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  1. Abstract

    The origins of the various outbursts of hard X-rays from magnetars (highly magnetized neutron stars) are still unknown. We identify instabilities in relativistic magnetospheres that can explain a range of X-ray flare luminosities. Crustal surface motions can twist the magnetar magnetosphere by shifting the frozen-in footpoints of magnetic field lines in current-carrying flux bundles. Axisymmetric (2D) magnetospheres exhibit strong eruptive dynamics, i.e., catastrophic lateral instabilities triggered by a critical footpoint displacement ofψcritπ. In contrast, our new three-dimensional (3D) twist models with finite surface extension capture important non-axisymmetric dynamics of twisted force-free flux bundles in dipolar magnetospheres. Besides the well-established global eruption resulting (as in 2D) from lateral instabilities, such 3D structures can develop helical, kink-like dynamics, and dissipate energy locally (confined eruptions). Up to 25% of the induced twist energy is dissipated and available to power X-ray flares in powerful global eruptions, with most of our models showing an energy release in the range of the most common X-ray outbursts, ≲1043erg. Such events occur when significant energy builds up while deeply buried in the dipole magnetosphere. Less energetic outbursts likely precede powerful flares, due to intermittent instabilities and confined eruptions of a continuously twisting flux tube. Upon reaching a critical state, global eruptions produce the necessary Poynting-flux-dominated outflows required by models prescribing the fast radio burst production in the magnetar wind—for example, via relativistic magnetic reconnection or shocks.

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  2. Abstract

    Active galactic nuclei in general, and the supermassive black hole in M87 in particular, show bright and rapid gamma-ray flares up to energies of 100 GeV and above. For M87, the flares show multiwavelength components, and the variability timescale is comparable to the dynamical time of the event horizon, suggesting that the emission may come from a compact region near the nucleus. However, the emission mechanism for these flares is not well understood. Recent high-resolution general-relativistic magnetohydrodynamic simulations show the occurrence of episodic magnetic reconnection events that can power flares near the black hole event horizon. In this work, we analyze the radiative properties of the reconnecting current layer under the extreme plasma conditions applicable to the black hole in M87 from first principles. We show that abundant pair production is expected in the vicinity of the reconnection layer, to the extent that the produced secondary pair plasma dominates the reconnection dynamics. Using analytic estimates backed by two-dimensional particle-in-cell simulations, we demonstrate that in the presence of strong synchrotron cooling, reconnection can produce a hard power-law distribution of pair plasma imprinted in the outgoing synchrotron (up to a few tens of MeV) and the inverse-Compton signal (up to TeV). We produce synthetic radiation spectra from our simulations, which can be directly compared with the results of future multiwavelength observations of M87* flares.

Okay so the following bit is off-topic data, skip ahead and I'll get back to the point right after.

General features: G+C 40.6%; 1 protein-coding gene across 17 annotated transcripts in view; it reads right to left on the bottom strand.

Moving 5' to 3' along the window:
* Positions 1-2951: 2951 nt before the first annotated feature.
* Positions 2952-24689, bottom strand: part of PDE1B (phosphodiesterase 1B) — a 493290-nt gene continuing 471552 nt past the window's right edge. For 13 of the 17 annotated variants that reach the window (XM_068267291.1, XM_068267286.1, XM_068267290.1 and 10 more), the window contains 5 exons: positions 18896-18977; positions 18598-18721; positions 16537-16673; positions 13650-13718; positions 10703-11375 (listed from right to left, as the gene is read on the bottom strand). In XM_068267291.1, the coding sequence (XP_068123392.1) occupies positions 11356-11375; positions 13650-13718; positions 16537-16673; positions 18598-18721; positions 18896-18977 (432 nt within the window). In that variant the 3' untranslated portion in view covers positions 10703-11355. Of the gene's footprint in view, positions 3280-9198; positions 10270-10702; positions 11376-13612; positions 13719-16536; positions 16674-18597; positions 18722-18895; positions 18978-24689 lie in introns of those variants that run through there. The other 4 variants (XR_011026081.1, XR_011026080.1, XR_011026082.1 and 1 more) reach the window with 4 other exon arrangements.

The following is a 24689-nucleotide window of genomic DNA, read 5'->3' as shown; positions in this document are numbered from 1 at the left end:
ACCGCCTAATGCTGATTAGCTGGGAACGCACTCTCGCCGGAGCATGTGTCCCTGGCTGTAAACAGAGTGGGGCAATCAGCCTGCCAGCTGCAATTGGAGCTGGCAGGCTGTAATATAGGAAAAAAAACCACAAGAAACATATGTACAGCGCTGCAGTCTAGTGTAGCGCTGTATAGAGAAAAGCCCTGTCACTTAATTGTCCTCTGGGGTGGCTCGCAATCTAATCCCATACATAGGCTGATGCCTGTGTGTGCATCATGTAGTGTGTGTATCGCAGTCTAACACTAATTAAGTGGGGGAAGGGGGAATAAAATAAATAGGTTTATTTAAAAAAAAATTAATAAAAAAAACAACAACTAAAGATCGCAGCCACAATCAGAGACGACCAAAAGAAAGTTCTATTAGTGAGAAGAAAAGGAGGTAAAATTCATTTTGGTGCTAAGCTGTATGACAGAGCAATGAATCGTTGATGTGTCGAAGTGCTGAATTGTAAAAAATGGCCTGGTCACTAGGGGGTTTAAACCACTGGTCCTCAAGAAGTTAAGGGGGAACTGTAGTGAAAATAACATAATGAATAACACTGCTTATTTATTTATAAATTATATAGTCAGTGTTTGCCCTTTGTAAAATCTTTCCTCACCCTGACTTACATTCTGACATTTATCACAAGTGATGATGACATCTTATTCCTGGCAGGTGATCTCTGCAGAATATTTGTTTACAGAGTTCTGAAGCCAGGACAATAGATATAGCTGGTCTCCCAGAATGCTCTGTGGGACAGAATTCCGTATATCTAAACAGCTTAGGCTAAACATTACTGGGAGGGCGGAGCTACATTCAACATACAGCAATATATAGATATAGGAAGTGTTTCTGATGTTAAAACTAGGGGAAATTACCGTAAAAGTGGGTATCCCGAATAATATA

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  3. Abstract

    Some of the most energetic pulsars exhibit rotation-modulatedγ-ray emission in the 0.1–100 GeV band. The luminosity of this emission is typically 0.1%–10% of the pulsar spin-down power (γ-ray efficiency), implying that a significant fraction of the available electromagnetic energy is dissipated in the magnetosphere and reradiated as high-energy photons. To investigate this phenomenon we model a pulsar magnetosphere using 3D particle-in-cell simulations with strong synchrotron cooling. We particularly focus on the dynamics of the equatorial current sheet where magnetic reconnection and energy dissipation take place. Our simulations demonstrate that a fraction of the spin-down power dissipated in the magnetospheric current sheet is controlled by the rate of magnetic reconnection at microphysical plasma scales and only depends on the pulsar inclination angle. We demonstrate that the maximum energy and the distribution function of accelerated pairs is controlled by the available magnetic energy per particle near the current sheet, the magnetization parameter. The shape and the extent of the plasma distribution is imprinted in the observed synchrotron emission, in particular, in the peak and the cutoff of the observed spectrum. We study how the strength of synchrotron cooling affects the observed variety of spectral shapes. Our conclusions naturally explain why pulsars with higher spin-down power have wider spectral shapes and, as a result, lowerγ-ray efficiency.